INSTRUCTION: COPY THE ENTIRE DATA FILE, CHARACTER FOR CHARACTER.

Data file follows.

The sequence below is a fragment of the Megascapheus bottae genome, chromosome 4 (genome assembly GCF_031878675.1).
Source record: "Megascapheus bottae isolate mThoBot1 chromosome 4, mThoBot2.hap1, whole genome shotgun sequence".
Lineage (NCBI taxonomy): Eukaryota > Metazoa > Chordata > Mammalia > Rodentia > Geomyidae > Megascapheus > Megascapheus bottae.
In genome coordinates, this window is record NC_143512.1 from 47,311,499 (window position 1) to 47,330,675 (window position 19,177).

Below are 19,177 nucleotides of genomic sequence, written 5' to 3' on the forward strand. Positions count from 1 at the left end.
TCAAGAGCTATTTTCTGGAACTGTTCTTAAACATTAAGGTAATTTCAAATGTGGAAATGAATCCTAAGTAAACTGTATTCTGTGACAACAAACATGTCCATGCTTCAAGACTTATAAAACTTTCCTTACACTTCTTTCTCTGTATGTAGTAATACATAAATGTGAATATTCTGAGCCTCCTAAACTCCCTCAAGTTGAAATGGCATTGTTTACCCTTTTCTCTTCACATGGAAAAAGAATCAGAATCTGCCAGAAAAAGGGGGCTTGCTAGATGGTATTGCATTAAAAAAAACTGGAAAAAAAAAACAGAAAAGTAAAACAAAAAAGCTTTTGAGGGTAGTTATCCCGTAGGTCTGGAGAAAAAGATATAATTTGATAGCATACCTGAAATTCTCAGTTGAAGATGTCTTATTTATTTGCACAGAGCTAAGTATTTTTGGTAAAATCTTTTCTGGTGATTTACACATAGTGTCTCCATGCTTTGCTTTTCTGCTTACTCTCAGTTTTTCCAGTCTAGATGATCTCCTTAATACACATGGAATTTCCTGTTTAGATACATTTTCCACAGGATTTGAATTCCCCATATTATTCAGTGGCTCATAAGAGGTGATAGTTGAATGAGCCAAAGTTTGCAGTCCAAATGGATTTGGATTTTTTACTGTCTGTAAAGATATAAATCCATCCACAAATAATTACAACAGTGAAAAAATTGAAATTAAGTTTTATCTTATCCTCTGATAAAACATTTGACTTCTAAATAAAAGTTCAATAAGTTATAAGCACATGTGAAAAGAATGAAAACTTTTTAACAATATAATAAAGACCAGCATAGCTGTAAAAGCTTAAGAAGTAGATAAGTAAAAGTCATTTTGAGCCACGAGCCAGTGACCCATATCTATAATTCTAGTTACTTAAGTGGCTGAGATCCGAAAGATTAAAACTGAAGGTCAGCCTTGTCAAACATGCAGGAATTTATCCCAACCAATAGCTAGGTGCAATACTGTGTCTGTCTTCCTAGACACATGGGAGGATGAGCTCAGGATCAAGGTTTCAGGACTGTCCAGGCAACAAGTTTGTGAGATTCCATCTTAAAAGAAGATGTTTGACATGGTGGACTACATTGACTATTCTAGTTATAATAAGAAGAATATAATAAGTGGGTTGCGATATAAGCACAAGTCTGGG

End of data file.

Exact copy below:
The sequence below is a fragment of the Megascapheus bottae genome, chromosome 4 (genome assembly GCF_031878675.1).
Source record: "Megascapheus bottae isolate mThoBot1 chromosome 4, mThoBot2.hap1, whole genome shotgun sequence".
Lineage (NCBI taxonomy): Eukaryota > Metazoa > Chordata > Mammalia > Rodentia > Geomyidae > Megascapheus > Megascapheus bottae.
In genome coordinates, this window is record NC_143512.1 from 47,311,499 (window position 1) to 47,330,675 (window position 19,177).

Below are 19,177 nucleotides of genomic sequence, written 5' to 3' on the forward strand. Positions count from 1 at the left end.
TCAAGAGCTATTTTCTGGAACTGTTCTTAAACATTAAGGTAATTTCAAATGTGGAAATGAATCCTAAGTAAACTGTATTCTGTGACAACAAACATGTCCATGCTTCAAGACTTATAAAACTTTCCTTACACTTCTTTCTCTGTATGTAGTAATACATAAATGTGAATATTCTGAGCCTCCTAAACTCCCTCAAGTTGAAATGGCATTGTTTACCCTTTTCTCTTCACATGGAAAAAGAATCAGAATCTGCCAGAAAAAGGGGGCTTGCTAGATGGTATTGCATTAAAAAAAACTGGAAAAAAAAAACAGAAAAGTAAAACAAAAAAGCTTTTGAGGGTAGTTATCCCGTAGGTCTGGAGAAAAAGATATAATTTGATAGCATACCTGAAATTCTCAGTTGAAGATGTCTTATTTATTTGCACAGAGCTAAGTATTTTTGGTAAAATCTTTTCTGGTGATTTACACATAGTGTCTCCATGCTTTGCTTTTCTGCTTACTCTCAGTTTTTCCAGTCTAGATGATCTCCTTAATACACATGGAATTTCCTGTTTAGATACATTTTCCACAGGATTTGAATTCCCCATATTATTCAGTGGCTCATAAGAGGTGATAGTTGAATGAGCCAAAGTTTGCAGTCCAAATGGATTTGGATTTTTTACTGTCTGTAAAGATATAAATCCATCCACAAATAATTACAACAGTGAAAAAATTGAAATTAAGTTTTATCTTATCCTCTGATAAAACATTTGACTTCTAAATAAAAGTTCAATAAGTTATAAGCACATGTGAAAAGAATGAAAACTTTTTAACAATATAATAAAGACCAGCATAGCTGTAAAAGCTTAAGAAGTAGATAAGTAAAAGTCATTTTGAGCCACGAGCCAGTGACCCATATCTATAATTCTAGTTACTTAAGTGGCTGAGATCCGAAAGATTAAAACTGAAGGTCAGCCTTGTCAAACATGCAGGAATTTATCCCAACCAATAGCTAGGTGCAATACTGTGTCTGTCTTCCTAGACACATGGGAGGATGAGCTCAGGATCAAGGTTTCAGGACTGTCCAGGCAACAAGTTTGTGAGATTCCATCTTAAAAGAAGATGTTTGACATGGTGGACTACATTGACTATTCTAGTTATAATAAGAAGAATATAATAAGTGGGTTGCGATATAAGCACAAGTCTGGG